Following the Reserve Bank of India’s (RBI) ban on issuance of letters of undertaking (LoU), at least $5 billion (approximately Rs 35,000 crore) of non-fund credit will need to be converted into domestic loans. The total non-fund based exposure is estimated at $20 billion (Rs 1.4 lakh crore). The migration of customers to the home market could soak up a lot of domestic liquidity in the next few months, say bankers who are apprehensive yields might spike up. “We will need to watch liquidity though the higher FPI investment limits will help,” said a banker. Analysts point out the LoU exposure is hard to quantify as it is a subset of the overall trade credit portfolio. India’s trade credits are estimated at around $86 billion. Of this, $56 billion comprises loans between six months and one year while loans for a period of less than six months, accounts for $30 billion, Kotak Institutional Equities wrote recently citing latest data. “We believe that the LoU/LoC business would be a part of this overall credit,” the brokerage said.
While demand for working capital has picked up somewhat, bankers believe the uptick could accelerate in the coming months. To be sure, banks are collectively holding an excess of government securities — of around 8% — while meeting statutory liquidity ratio (SLR) norms of 19.5% of net demand and time liabilities (NDTL). To that extent, the excess liquidity is approximately `8 lakh crore. However, banks also need to maintain a liquidity coverage ratio (LCR) which leaves `3-4 lakh crore of excess liquidity.
A senior banker at a large public sector lender said its internal calculations suggested a majority of non-fund credit apart from letters of credit (LCs) would need to be converted into loans over the next few months. One public sector bank chief that FE spoke to said the process of migrating to the local market was already on with the LoU ban now more than a month old.
“Our bank is already sanctioning loans for borrowers who have asked for credit,” he said. The banker explained that while the switch to local credit would no doubt boost banks’ margins, it would hurt companies compelled to abandon cheaper overseas loans.
The yield on the benchmark bond has risen by 24 basis points in the past three to four sessions primarily because of fears higher crude oil prices would push up inflation preventing the central bank from lowering interest rates. This is despite the RBI’s fairly soft tone at the last monetary policy meeting and the fact that the government will borrow a smaller share of its annual target — around 47% in H1FY19. The LCR is aimed at ensuring a bank maintains an adequate level of unencumbered high quality liquid assets (HQLAs) that can be converted into cash to meet its liquidity needs, for a 30 calendar day time horizon, in a significantly severe liquidity stress scenario.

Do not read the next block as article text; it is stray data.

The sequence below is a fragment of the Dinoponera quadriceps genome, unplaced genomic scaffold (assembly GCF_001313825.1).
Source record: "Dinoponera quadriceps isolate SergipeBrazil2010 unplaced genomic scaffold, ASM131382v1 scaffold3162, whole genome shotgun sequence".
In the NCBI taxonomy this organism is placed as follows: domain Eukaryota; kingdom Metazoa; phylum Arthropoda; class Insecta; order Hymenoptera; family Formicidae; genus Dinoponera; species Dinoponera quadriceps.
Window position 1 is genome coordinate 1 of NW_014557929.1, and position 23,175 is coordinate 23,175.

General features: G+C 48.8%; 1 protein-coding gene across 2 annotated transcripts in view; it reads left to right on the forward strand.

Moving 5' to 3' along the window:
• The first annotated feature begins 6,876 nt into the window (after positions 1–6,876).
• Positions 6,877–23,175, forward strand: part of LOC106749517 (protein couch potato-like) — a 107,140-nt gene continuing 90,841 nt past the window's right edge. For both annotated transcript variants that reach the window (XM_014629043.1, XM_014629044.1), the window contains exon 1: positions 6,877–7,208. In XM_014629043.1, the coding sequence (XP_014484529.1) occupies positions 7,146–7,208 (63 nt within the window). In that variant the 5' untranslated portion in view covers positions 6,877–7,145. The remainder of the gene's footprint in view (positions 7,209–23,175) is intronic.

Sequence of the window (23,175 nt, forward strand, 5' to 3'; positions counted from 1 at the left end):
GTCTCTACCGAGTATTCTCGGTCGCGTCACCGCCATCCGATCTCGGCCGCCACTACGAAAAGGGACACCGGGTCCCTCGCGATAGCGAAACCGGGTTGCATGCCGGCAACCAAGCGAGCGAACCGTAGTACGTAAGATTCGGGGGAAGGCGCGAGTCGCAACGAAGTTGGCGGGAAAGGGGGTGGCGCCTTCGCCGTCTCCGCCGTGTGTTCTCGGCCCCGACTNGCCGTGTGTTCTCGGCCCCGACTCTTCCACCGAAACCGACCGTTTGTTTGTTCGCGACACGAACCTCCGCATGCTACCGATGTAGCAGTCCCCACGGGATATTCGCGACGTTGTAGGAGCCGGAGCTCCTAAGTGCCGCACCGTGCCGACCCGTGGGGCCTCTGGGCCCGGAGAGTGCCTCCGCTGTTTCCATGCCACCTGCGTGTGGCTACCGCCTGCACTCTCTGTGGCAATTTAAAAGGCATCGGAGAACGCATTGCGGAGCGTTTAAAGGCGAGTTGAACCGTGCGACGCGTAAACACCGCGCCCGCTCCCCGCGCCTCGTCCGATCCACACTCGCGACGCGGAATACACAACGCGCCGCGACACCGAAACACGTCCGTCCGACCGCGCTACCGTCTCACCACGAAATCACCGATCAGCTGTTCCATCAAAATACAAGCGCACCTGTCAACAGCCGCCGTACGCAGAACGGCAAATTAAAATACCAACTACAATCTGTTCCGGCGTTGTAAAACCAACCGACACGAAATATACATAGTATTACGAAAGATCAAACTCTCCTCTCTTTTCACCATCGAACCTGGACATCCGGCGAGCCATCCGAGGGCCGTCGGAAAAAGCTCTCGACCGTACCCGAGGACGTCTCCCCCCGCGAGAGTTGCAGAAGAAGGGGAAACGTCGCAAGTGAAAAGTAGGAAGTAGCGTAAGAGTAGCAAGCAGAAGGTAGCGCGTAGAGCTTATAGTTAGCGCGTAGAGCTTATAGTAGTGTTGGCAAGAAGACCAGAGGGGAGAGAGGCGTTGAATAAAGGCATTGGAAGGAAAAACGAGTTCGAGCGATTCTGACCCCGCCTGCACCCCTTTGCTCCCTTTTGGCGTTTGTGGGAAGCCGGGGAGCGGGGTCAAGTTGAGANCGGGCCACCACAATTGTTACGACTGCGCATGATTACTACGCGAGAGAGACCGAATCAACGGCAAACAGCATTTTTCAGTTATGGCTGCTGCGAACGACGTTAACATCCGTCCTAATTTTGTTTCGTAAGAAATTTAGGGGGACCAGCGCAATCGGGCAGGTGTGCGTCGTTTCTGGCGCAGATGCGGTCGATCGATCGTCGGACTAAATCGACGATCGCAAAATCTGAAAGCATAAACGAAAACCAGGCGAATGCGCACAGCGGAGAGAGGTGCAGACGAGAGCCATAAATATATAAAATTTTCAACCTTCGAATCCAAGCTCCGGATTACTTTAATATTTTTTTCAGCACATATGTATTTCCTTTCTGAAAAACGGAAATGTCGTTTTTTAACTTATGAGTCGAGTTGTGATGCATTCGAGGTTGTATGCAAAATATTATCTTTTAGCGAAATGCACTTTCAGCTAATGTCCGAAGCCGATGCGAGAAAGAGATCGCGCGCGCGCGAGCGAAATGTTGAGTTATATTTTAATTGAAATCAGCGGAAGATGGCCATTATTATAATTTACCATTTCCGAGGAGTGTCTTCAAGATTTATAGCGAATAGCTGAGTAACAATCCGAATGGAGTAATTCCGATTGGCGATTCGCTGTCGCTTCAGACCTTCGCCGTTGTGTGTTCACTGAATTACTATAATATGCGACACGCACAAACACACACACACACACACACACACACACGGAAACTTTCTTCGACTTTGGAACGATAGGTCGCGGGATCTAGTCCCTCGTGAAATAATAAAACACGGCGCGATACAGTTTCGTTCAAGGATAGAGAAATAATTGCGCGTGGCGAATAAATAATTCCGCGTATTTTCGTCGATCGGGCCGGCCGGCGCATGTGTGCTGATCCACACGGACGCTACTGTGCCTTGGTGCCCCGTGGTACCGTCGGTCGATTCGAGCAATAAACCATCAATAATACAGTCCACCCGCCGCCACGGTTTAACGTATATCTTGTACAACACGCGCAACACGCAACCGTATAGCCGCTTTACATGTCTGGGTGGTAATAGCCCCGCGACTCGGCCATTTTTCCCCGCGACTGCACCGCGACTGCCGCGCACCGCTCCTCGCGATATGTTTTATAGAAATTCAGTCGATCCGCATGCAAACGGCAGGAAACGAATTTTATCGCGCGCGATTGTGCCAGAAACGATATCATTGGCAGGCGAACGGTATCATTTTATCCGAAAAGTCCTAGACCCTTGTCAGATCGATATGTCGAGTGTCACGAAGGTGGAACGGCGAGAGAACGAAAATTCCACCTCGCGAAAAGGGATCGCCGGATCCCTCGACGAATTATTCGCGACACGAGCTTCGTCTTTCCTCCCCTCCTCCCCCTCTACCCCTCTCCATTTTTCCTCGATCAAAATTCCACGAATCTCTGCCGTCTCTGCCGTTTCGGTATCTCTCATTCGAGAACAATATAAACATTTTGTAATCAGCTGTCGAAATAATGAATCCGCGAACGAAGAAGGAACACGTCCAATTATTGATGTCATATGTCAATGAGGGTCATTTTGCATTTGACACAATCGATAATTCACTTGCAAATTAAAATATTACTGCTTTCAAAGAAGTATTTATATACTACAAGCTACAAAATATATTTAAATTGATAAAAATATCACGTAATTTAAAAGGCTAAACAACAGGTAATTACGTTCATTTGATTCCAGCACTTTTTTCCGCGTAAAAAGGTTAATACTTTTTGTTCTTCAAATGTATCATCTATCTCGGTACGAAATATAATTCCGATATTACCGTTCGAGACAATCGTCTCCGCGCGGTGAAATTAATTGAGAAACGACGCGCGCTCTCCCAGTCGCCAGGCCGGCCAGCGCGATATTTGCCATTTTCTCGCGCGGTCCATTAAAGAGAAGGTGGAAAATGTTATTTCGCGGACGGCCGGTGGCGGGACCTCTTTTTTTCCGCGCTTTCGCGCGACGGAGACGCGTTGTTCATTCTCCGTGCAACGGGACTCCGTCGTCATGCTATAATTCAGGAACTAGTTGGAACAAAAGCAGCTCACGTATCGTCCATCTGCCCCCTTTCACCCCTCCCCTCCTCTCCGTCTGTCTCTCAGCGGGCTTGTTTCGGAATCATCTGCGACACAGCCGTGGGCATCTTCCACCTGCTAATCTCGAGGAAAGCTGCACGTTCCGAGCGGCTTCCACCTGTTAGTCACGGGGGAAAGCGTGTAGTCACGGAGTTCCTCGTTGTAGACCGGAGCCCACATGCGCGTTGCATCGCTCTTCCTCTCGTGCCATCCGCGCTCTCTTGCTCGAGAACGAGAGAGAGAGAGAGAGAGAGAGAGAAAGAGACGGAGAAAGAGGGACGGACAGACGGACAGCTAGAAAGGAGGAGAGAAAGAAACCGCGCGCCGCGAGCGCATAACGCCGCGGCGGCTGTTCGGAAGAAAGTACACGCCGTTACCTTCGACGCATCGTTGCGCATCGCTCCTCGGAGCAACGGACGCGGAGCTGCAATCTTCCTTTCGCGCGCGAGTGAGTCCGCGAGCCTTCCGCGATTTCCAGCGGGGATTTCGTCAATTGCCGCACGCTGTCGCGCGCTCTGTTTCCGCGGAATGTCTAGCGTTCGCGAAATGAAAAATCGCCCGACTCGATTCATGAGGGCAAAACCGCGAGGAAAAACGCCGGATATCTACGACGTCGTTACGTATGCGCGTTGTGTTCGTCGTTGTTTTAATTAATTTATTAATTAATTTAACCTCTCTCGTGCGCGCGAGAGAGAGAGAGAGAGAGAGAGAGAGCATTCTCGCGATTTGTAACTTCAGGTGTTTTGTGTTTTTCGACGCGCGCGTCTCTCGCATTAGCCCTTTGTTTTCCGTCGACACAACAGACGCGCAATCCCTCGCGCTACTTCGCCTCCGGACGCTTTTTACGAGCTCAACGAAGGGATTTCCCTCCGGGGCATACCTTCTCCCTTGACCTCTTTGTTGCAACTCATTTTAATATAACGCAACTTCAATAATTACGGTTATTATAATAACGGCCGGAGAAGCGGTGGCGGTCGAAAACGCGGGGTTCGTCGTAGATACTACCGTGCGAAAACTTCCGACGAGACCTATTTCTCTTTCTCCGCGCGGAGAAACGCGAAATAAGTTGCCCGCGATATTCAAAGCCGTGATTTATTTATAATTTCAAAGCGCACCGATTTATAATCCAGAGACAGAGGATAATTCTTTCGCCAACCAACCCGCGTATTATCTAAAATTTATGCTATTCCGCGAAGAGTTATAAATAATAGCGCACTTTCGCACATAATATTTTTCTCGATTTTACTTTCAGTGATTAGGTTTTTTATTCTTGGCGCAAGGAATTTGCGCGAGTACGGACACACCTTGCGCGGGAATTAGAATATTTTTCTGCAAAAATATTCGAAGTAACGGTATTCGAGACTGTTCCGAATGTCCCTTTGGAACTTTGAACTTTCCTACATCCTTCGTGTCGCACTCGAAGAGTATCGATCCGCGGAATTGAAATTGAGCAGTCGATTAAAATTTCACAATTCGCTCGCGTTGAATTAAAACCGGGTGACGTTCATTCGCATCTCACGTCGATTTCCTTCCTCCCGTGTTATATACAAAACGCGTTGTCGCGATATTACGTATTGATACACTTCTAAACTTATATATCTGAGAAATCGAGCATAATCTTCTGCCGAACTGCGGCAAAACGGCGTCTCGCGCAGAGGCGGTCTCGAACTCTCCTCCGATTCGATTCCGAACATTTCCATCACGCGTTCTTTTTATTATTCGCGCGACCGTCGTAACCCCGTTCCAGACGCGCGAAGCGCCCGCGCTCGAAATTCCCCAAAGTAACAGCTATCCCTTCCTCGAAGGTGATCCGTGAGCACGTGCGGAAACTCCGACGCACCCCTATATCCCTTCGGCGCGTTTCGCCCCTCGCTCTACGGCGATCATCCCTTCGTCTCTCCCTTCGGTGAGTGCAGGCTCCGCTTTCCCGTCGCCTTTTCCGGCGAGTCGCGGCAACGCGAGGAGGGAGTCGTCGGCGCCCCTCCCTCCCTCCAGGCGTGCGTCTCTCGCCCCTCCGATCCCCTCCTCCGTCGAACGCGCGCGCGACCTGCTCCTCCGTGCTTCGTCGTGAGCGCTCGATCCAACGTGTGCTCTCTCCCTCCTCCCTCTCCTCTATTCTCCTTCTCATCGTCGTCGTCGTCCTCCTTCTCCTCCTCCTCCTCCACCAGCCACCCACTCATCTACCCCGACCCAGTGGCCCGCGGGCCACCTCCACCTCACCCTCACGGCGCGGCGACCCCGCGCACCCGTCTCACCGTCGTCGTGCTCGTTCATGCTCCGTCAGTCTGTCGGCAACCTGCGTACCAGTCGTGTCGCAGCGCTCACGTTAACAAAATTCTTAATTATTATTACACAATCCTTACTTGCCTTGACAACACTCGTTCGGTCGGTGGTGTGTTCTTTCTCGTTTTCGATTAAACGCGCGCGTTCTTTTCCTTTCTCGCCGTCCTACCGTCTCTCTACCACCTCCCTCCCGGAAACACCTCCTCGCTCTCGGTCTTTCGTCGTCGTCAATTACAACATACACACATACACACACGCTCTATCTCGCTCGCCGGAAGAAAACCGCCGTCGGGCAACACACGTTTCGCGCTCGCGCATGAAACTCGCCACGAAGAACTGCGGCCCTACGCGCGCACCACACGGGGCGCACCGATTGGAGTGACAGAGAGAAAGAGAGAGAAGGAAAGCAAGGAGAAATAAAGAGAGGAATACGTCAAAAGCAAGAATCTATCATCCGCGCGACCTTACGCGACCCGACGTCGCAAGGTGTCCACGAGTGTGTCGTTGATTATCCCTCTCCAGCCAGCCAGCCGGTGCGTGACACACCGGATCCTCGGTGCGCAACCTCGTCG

When the LCR was introduced in 2015, banks needed to maintain it at 60% (HQLAs as a percentage of net cash outflows over the next 30 days). LCR increases 10% every year till it reaches 100% in 2019. As of now, it stands at 90%. The RBI also reduced SLR to provide flexibility to banks to meet the LCR norms by January 2019 when banks have to reach the minimum LCR of 100%. The RBI had stated in its FY17 annual report that a study will be undertaken to assess as to whether the introduction of the LCR has impacted monetary transmission.
Last month, the central bank had disallowed banks from issuing LoUs or guarantees for trade credits for imports into India. The move came in the aftermath of a Rs 13,000-crore LoU-linked fraud unearthed at Punjab National Bank. However, LCs and bank guarantees for trade credits for imports into the country will be permitted provided they meet RBI’s conditions. An LoU is issued as an undertaking that the issuer will honour a lender’s obligations if the borrower fails to do so. While bank guarantees are an internationally-accepted instrument, LoUs are mostly issued by banks in India and used by importers to raise money from foreign branches of Indian banks.